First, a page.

Strange people start cults. A science fiction writer who "discovered" that tomatoes feel pain created The Church of Scientology. A Dutch man convicted of mail fraud convinced millions that their ancestors had sex with astronauts. A talking salamander founded the Mormons. And a racetrack owner who decided to let complete amateurs onto his concrete playground created the Trakult.
Ask a Scientologist why they follow a doctrine created by man who ended his years on his own cruise ship staffed entirely by teenage girls in matching halter-tops and hot pants. You'll get a perfectly plausible explanation involving negative engrams (shouldn't it be "enmails" by now?), followed by a damn fine lawsuit. Ask a Member of the Trakult why a professional race circuit is a better place to drive fast than a public road, and you'll get an equally belligerent and self-righteous reply: safety. Trakultists argue that racetracks are the best—nay the ONLY place— for their speed-afflicted brethren to indulge their love of lateral G's.
It seems to make sense. Racetracks have no Zebra crossings, side streets, school zones, bouncing balls, ice cream trucks, or postal vans. Thanks to the Track's purity of purpose, the only people facing serious injury or death from "inappropriate speed" are the Trakultists themselves (which bolsters their James Dean Dan Dare Stirling Moss Heavy Metal self-image). And if a driver's going to crash, where better than a closed roadway with barriers, gravel traps, tow-trucks, paramedics and adoring admirers?
The Trakult's argument is little more than a bizarre attempt to make the socially unacceptable acceptable. You see? We're not bonnet-bouncing baby killers! Here, on this concrete ribbon, we prove that safe driving and balls-out, edge-of-the-envelope, adrenalin-crazed, why-the-Hell-doesn't-that-dickhead-move-over speed are completely compatible. As if. In fact, the Trakult has a secret agenda that's about as compatabile with personal safety as land mines. It's called "The Line".
As I'm sure you know (apostles are everywhere), the "racing line" is the ideal route around a race circuit for drivers seeking to complete a lap in the shortest possible time. Trakultists worship "The Line". They study it on special maps in spiral bound notebooks. They discuss it with fellow devotees, in minute detail, at trackside cafes, Internet chat rooms and country pubs. They pay professional instructors to help them perfect it. They venerate all who master it. Then they do it. Endlessly. Around and around they go, faster and faster, wearing a groove into both the racetrack and their subconscious. This creates two dangerous ideas:
1. I'm an excellent driver who knows his car's limits. A few laps with a professional driver might dispel this dangerous arrogance— if the Trakultists weren't too busy endorphin surfing. Even when a Trakultist surrenders his pride and joy to someone happy to sacrifice structural integrity on the altar of ten one-hundredths of a second, the Trakultist rationalises the discrepancy between Him and Me. He's a High Priest. But I'm still one of the Chosen. I can still drive like a real man. Safely.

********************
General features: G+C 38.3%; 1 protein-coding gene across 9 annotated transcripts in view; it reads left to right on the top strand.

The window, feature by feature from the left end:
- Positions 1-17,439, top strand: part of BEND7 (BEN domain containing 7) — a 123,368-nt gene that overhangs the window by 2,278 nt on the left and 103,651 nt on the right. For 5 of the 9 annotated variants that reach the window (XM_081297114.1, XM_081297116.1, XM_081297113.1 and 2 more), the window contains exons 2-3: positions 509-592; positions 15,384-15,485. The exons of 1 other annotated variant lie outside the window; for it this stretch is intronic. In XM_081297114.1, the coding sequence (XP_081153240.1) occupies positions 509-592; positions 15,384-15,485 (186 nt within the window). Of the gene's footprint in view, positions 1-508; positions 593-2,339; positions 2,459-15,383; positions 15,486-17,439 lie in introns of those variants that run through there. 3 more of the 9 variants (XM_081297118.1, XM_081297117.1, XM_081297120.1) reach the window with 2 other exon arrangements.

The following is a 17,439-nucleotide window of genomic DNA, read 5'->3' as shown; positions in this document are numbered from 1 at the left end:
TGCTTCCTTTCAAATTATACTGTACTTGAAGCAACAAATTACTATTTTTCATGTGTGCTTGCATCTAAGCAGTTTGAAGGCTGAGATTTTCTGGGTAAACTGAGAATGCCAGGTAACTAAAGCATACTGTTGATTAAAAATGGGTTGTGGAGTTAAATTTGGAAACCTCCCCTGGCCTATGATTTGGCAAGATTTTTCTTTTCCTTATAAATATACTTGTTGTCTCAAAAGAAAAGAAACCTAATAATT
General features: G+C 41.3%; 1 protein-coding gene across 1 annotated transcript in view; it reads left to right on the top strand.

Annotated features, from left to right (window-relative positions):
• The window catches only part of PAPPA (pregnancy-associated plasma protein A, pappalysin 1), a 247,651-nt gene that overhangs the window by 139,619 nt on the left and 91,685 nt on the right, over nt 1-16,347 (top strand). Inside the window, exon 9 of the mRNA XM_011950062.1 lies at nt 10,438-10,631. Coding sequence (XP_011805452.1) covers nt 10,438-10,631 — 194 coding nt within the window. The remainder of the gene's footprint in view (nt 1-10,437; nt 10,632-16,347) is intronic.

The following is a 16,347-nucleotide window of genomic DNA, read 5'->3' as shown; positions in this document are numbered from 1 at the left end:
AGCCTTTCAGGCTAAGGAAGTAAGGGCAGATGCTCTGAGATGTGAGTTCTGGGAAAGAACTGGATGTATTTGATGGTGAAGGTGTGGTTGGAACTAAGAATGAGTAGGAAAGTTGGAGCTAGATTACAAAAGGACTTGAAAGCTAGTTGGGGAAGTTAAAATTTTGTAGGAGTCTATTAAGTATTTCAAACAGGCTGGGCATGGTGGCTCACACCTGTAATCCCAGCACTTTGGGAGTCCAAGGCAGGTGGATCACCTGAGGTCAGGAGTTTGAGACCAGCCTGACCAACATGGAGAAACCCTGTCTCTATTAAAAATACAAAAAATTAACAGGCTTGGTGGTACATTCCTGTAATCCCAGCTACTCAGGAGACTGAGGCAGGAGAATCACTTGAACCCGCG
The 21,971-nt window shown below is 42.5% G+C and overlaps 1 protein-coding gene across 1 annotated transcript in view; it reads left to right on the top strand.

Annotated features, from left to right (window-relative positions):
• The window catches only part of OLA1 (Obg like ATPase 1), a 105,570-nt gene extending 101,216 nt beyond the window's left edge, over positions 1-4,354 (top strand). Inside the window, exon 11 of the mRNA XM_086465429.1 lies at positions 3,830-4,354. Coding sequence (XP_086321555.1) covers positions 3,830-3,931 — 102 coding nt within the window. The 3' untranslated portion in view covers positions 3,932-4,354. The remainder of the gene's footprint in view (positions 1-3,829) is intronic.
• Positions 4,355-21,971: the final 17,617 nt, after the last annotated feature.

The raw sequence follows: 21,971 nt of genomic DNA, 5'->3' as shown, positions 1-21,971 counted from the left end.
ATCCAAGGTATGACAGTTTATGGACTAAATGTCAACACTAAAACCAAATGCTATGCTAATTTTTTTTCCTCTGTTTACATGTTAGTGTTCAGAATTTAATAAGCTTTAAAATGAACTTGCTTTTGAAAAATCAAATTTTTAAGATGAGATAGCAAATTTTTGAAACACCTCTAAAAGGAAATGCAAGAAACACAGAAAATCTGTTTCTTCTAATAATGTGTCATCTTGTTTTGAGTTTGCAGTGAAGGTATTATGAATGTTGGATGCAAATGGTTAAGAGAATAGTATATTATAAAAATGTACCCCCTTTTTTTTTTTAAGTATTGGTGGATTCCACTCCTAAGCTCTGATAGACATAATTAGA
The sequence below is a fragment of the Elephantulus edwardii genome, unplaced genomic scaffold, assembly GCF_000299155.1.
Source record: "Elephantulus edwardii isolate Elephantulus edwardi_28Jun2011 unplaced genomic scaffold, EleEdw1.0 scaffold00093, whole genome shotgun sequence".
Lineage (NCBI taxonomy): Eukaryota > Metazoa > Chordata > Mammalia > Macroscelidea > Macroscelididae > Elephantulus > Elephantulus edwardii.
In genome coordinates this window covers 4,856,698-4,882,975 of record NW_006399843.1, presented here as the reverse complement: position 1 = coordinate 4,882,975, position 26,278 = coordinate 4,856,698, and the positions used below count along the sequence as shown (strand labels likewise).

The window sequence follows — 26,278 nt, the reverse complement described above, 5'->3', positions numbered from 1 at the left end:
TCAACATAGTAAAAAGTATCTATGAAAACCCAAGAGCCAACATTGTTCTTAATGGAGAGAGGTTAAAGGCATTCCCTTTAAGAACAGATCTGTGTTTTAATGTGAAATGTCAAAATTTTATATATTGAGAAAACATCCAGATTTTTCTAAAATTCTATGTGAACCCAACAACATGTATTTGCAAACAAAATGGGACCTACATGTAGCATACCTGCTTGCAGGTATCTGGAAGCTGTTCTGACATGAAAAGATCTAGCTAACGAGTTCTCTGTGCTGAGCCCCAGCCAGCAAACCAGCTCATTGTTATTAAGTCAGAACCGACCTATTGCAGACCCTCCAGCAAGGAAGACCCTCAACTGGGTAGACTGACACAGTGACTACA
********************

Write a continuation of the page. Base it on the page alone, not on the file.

2. The racing line is A Good Thing. Trakultists believe their ability to find The Line makes them inherently superior drivers to the joy-riding rabble.
Dangerous nonsense. First of all, every open track day I've ever attended ended with crumpled and/or burnt metal. I've seen two Ferraris catch on fire, three Porsches stuff it into guardrails, and an assortment of Beemers greatly enrich their local body shop. Put the survivors back on public roads, suffering from the delusion that they can drive their high performance cars at 9/10ths, and something insurance related is bound to happen. To wit: I watched a tracked-out Nissan Skyline become one with an oak tree not two miles from Brands Hatch. It wasn't pretty. Nor unpredictable.
Equally important, the racing line is an inherently dangerous idea. The Line is designed for speed, not visibility. The apex of a turn is hardly the best place to position a car when trying to avoid that pesky little thing called on-coming traffic. What happens if you blow it? Understeer or oversteer, it don't make much never-mind. You stand an excellent chance of sliding into something hard that wasn't designed to de-accelerate high-speed objects.
Sure, Trakultists know they shouldn't follow The Line on Her Majesty's Publicke Roads, but they've been brainwashed. Following The Line becomes instinctive. When they want to show off, or the red mist descends, that's where they go.
Like all religious movements, the Trakult is fine in principle, demented in practice. Their ideal of "safe hooliganism" masks the real effect of extended track driving on amateur behaviour. Yes, a small amount of supervised track time is a unique opportunity for a "normal" driver to see what happens when they drive too fast. But too much of a good thing is a bad thing. Trakultists would do well to remember an old adage: the road to Hell is paved with good intentions.
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